The European Union’s antitrust authority confirmed yesterday that it is analysing a fresh set of “informal complaints” against Microsoft over its business practices.

These complaints by industry rivals are separate from those that led the European Commission to impose a record fine on Microsoft and order it to unbundle Media Player from Windows and ensure interoperability with its workgroup server software, according to a spokesman.

“The Commission has received a number of informal complaints about Microsoft,” said Jonathan Todd, delivering a prepared statement on behalf of European commissioner for competition Neelie Kroes. The Commission is in the process of analysing the complaints, he continued, and will not take a decision whether to open a new case against the company before this analysis is complete.

The Commission’s statement comes in response to an interview with Kroes in The New York Times, in which the commissioner suggested she would take action against the company over these complaints. “We’re not going to wait and do nothing,” she said in the interview.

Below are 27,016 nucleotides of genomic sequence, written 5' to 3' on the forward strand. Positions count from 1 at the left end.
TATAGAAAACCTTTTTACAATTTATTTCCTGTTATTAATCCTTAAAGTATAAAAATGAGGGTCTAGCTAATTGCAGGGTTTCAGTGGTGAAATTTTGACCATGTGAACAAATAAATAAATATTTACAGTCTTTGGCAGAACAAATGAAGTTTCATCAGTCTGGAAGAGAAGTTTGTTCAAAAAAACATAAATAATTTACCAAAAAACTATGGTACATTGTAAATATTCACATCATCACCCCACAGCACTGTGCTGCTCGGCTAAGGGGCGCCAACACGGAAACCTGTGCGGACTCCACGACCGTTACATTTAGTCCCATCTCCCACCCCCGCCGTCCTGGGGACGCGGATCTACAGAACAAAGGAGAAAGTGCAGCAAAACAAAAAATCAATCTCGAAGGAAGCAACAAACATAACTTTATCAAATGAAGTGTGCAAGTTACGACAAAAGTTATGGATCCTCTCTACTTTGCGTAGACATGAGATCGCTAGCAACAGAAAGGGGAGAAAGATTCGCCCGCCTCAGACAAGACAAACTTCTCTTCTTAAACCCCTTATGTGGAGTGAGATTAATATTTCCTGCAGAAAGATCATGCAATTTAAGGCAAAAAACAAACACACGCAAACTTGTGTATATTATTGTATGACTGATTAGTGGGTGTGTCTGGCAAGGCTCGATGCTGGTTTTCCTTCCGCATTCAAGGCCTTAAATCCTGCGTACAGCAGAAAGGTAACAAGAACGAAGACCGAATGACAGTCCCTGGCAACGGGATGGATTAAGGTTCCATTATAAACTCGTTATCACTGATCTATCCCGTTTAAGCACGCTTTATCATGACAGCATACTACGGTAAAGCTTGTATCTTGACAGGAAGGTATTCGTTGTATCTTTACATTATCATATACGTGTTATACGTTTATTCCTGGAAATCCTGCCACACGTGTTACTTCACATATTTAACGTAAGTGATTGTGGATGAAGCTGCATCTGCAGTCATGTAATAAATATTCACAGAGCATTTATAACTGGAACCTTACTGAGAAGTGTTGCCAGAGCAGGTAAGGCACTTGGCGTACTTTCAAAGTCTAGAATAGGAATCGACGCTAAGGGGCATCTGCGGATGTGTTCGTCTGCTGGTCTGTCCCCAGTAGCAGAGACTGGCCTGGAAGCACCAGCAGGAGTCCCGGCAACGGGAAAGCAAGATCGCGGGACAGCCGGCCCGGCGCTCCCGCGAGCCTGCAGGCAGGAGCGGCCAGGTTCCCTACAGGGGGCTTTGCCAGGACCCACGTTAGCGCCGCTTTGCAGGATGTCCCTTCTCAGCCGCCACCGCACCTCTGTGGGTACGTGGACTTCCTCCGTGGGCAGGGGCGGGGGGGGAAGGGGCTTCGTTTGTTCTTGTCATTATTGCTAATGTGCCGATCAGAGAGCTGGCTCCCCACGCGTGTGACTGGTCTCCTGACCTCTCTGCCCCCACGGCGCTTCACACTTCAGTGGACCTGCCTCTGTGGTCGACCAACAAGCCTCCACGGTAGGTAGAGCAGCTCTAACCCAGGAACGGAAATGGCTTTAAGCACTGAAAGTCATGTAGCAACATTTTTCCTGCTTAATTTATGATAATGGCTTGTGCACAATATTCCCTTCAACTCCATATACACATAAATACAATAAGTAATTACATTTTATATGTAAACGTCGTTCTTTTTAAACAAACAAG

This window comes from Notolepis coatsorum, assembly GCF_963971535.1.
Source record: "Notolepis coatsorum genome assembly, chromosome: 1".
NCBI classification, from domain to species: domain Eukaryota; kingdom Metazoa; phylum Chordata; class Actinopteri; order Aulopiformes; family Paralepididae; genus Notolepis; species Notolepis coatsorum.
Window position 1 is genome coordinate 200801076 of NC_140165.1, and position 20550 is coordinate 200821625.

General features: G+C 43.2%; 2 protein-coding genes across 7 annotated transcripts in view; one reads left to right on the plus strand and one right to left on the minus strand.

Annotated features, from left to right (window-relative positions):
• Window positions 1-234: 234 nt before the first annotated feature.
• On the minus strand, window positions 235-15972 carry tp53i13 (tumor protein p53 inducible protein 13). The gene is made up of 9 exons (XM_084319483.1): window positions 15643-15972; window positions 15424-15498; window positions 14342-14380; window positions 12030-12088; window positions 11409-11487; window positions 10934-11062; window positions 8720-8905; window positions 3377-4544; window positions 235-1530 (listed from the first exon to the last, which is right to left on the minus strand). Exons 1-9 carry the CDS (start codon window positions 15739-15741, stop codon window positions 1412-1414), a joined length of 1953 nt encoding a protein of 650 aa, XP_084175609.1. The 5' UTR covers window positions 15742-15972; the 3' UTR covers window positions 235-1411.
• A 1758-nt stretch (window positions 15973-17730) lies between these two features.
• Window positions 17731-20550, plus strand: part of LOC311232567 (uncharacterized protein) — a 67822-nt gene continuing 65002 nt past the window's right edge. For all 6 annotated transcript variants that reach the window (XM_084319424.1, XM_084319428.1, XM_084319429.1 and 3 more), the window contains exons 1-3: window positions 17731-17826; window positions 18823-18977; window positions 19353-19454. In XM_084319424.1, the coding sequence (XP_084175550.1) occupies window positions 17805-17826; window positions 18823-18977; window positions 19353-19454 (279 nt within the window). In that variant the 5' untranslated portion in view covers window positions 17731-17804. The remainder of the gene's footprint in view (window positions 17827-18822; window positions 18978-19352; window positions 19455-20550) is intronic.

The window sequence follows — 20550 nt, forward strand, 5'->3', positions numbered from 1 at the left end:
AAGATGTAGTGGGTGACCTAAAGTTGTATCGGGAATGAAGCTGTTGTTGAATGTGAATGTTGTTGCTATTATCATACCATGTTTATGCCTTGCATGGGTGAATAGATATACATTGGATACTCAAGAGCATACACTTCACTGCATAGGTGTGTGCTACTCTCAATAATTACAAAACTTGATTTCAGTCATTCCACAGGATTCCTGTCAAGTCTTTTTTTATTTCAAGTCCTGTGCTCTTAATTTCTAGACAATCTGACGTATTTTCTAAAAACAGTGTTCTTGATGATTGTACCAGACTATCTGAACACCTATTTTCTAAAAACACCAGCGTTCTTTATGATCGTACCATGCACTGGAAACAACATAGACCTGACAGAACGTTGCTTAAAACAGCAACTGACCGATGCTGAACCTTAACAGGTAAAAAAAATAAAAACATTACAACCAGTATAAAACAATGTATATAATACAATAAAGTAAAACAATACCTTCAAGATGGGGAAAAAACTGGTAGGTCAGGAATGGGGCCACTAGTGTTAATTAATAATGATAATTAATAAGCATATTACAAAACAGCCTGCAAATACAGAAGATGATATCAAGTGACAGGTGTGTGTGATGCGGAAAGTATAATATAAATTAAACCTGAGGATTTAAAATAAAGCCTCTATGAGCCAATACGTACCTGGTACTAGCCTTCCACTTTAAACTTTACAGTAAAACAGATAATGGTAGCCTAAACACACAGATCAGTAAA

The article suggested that the complaints could involve the bundling of products into Microsoft’s Office software suite. But Todd declined to confirm any details of the complaints, commenting only that they were “not new”.

Kroes’ comments about not waiting referred to the 2004 antitrust ruling by the Commission against the company, in which it ordered Microsoft to offer a version of its Windows PC operating system without Media Player and publish its communications protocols for workgroup servers, Todd said.

The Commission insists that the licensing terms for these protocols should include open-source software licences. Microsoft is contesting this, arguing that such licences would violate its intellectual property rights.

Todd said the Commission “is determined to ensure that its decision is fully implemented” by Microsoft.

It has asked Microsoft’s rivals and other industry players for their assessment of whether the company’s offer on licensing terms is reasonable, he added.

“We are still analysing the results of this,” Todd said.

Although the Commission may decide to ask Microsoft to revise its offer, it has already agreed to ask the Court of First Instance, which is hearing the company’s appeal against the ruling, to decide whether the licensing terms should include open-source licences. That appeal is expected to take several years.

Microsoft lodged a second appeal against the Commission in August to ensure that the court addressed the question of licensing terms for interoperability in the workgroup server market.